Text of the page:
Philippa Wilson

Philippa Wilson is a sculptor, art educationalist and executive manager of Flower Power ltd. She has a background in secondary school teaching, holds a DFA honours, Diploma of teaching and has studied at Post Graduate level at the University of Otago.  Her work is housed in national and international collections including the University of Otago, the Dunedin Public hospital, the Aquatic Centre Queenstown, the James Wallace art collection, the Aigantighe Art Gallery, the Whanganui Polytechnic, the Otago school of Fine Art. She has worked collaboratively with, the late Hon. Dr. of Literature Poet  Hone Tuwhare, Keneti Muaiava (lecturer of Dance University of Auckland) Tessa Peterson (senior lecturer in violin& concert master of  the Dunedin Symphony Orchestra.

Suzanne Emslie

Emslie’s work is forever evolving as much as she is evolving as a person and as an artist……” I think I’ve experienced a huge growth in both carving in stone and building in clay – helping me find a balance and style with form”.  Her work exhibited for the night garden is limestone and she uses a little exaggeration and sense of fun in the work that mostly centres round the female form – playing with the form, balance body language………….Women are gorgeous, aesthetically and sensually.  They are beautiful, particularly with a few bumps and curves.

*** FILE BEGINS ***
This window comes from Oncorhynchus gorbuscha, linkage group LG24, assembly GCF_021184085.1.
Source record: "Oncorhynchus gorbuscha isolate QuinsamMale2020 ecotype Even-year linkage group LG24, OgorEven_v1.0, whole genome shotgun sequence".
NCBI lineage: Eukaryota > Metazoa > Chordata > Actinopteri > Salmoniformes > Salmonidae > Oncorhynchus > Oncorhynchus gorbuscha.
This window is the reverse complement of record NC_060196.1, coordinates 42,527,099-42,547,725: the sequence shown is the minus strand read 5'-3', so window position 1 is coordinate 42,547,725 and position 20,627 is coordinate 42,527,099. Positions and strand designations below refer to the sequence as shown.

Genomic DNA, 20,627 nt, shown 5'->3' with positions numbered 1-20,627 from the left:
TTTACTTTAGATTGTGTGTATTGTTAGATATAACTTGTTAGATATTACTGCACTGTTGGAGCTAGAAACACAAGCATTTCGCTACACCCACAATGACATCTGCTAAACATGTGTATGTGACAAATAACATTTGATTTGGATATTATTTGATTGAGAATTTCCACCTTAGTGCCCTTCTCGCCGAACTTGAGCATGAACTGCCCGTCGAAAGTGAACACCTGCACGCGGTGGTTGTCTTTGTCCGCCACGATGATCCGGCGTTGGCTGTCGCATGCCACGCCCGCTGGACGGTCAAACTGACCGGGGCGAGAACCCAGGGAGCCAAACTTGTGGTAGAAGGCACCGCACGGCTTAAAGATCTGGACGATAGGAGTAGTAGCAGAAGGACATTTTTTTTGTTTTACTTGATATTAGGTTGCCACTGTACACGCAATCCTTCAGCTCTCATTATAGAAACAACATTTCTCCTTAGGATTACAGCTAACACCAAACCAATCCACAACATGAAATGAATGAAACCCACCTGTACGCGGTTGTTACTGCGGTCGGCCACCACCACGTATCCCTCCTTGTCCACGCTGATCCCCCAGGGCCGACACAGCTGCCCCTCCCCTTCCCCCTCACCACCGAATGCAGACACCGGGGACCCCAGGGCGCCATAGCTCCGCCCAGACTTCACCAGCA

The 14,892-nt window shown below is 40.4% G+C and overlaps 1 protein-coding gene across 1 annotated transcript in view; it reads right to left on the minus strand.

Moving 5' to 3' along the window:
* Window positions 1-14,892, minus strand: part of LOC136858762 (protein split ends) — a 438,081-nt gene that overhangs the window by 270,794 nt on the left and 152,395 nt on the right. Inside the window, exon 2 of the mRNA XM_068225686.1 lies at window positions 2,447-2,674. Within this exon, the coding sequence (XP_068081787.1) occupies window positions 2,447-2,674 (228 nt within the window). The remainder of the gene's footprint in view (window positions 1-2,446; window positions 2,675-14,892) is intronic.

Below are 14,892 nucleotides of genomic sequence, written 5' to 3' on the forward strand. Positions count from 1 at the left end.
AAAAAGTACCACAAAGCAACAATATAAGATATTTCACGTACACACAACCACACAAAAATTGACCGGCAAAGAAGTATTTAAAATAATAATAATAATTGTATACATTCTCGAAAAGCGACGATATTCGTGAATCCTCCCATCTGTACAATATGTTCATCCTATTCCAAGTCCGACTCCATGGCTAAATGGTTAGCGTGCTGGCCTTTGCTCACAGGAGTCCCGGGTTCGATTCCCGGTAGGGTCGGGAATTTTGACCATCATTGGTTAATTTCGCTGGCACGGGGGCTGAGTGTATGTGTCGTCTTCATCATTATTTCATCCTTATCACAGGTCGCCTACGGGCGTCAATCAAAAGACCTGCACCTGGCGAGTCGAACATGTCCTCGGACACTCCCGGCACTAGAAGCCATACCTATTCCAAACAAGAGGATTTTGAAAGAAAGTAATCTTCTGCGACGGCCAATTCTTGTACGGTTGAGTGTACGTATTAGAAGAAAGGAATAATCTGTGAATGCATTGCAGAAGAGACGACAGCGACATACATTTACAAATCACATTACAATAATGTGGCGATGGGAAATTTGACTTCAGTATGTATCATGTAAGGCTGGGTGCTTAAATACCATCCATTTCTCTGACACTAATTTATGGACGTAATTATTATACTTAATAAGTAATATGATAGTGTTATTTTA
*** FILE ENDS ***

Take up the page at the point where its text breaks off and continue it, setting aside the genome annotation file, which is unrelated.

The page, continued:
Bryn Jones

Reminiscent of colonial figurative monuments, Bryn Jones’ work is incredibly life-like, in both scale and in rich detail. His sculptures have a sense of the figure caught in time and resting, as if reflecting on the past and at the same time pensive about the future. Jones is an artist whose work can be found in public and private collections throughout New Zealand, his most notable public sculptures include the bronze of Sir Edmund Hillary at Mt. Cook, the bronze of Pelorus Jack at French Pass, the Sea Lion at St Clair and the bronze Cedar cone at the Dunedin Botanic Gardens. He studied at Otago Polytechnic School of Art, where he received an Honours Degree in Fine Art, and he has been practising as an artist since 1990. Jones is also Head of Department, Visual Arts at John McGlashan College.

Juliet Novena Sorrell